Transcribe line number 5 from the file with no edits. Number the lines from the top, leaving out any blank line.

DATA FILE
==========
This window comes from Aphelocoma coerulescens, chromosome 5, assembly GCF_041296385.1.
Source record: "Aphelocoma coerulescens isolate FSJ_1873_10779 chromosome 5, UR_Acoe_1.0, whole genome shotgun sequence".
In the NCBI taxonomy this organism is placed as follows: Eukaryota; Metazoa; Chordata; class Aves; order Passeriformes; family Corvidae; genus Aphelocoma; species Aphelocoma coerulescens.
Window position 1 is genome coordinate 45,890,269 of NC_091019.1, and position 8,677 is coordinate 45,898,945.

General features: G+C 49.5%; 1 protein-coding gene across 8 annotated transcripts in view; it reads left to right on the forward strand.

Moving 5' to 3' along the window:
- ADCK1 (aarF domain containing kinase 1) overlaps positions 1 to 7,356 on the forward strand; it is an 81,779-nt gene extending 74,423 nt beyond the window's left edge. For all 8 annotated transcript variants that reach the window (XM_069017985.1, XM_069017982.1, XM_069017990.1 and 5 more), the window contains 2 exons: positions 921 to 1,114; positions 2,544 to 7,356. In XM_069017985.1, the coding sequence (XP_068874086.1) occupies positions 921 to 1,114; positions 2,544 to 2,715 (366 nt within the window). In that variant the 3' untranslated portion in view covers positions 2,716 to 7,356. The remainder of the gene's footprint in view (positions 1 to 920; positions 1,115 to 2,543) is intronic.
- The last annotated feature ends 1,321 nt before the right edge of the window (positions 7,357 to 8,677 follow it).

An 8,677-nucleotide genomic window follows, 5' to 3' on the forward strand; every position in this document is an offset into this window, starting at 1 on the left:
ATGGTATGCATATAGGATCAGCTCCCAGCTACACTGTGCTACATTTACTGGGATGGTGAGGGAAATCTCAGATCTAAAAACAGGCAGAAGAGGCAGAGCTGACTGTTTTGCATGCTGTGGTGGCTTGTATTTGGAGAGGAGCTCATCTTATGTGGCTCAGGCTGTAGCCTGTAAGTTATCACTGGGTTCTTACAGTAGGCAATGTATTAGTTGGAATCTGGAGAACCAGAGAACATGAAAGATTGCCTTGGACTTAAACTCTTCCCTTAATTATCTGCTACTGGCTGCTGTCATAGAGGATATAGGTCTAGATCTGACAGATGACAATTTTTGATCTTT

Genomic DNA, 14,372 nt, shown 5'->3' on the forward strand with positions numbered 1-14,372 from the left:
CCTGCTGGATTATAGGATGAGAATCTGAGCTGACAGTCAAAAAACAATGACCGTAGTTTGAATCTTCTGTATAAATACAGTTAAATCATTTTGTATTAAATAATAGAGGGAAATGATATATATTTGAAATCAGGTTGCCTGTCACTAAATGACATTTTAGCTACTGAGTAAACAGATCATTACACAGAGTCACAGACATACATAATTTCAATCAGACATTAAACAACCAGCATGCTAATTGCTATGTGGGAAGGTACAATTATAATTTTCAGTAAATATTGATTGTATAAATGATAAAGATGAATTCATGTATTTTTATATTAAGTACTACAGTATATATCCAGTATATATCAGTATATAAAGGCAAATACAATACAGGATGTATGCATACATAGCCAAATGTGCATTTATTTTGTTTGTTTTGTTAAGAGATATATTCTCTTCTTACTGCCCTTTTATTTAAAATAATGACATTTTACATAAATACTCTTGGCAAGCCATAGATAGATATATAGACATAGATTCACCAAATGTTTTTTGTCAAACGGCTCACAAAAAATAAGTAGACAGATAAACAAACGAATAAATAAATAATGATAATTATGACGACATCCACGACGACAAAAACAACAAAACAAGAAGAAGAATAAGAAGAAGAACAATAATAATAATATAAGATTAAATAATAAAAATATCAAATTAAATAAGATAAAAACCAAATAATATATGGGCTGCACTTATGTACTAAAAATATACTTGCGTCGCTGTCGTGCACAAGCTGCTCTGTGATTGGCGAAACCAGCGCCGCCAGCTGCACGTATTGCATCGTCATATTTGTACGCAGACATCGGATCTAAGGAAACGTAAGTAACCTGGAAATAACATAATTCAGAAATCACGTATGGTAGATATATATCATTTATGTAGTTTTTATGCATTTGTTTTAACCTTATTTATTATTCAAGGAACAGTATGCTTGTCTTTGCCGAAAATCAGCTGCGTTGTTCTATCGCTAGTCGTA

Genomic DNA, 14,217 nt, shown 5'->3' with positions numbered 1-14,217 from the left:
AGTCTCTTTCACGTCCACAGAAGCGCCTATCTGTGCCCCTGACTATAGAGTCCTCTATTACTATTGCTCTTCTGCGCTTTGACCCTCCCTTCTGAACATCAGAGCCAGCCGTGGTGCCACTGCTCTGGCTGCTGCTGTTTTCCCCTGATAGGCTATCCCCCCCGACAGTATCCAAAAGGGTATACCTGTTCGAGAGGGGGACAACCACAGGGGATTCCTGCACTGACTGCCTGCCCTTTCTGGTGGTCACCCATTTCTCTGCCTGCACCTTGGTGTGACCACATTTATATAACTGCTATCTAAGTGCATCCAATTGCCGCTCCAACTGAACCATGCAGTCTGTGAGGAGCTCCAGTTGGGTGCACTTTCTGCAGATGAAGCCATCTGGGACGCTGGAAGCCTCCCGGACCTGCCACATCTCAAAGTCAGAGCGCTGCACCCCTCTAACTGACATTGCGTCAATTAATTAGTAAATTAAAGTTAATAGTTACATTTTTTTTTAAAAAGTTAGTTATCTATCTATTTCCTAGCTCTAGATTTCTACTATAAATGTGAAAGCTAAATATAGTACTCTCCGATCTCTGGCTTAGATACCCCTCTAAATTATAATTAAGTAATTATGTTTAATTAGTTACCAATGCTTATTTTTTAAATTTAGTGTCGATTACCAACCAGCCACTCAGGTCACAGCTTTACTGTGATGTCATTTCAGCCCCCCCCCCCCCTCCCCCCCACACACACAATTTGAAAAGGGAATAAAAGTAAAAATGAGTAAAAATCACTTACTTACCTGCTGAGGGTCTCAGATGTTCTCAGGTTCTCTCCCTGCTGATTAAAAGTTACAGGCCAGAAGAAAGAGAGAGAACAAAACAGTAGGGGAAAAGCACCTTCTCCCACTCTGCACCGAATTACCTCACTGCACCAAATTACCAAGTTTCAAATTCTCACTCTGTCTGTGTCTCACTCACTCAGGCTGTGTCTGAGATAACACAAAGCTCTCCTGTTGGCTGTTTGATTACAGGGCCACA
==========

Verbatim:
General features: G+C 49.5%; 1 protein-coding gene across 8 annotated transcripts in view; it reads left to right on the forward strand.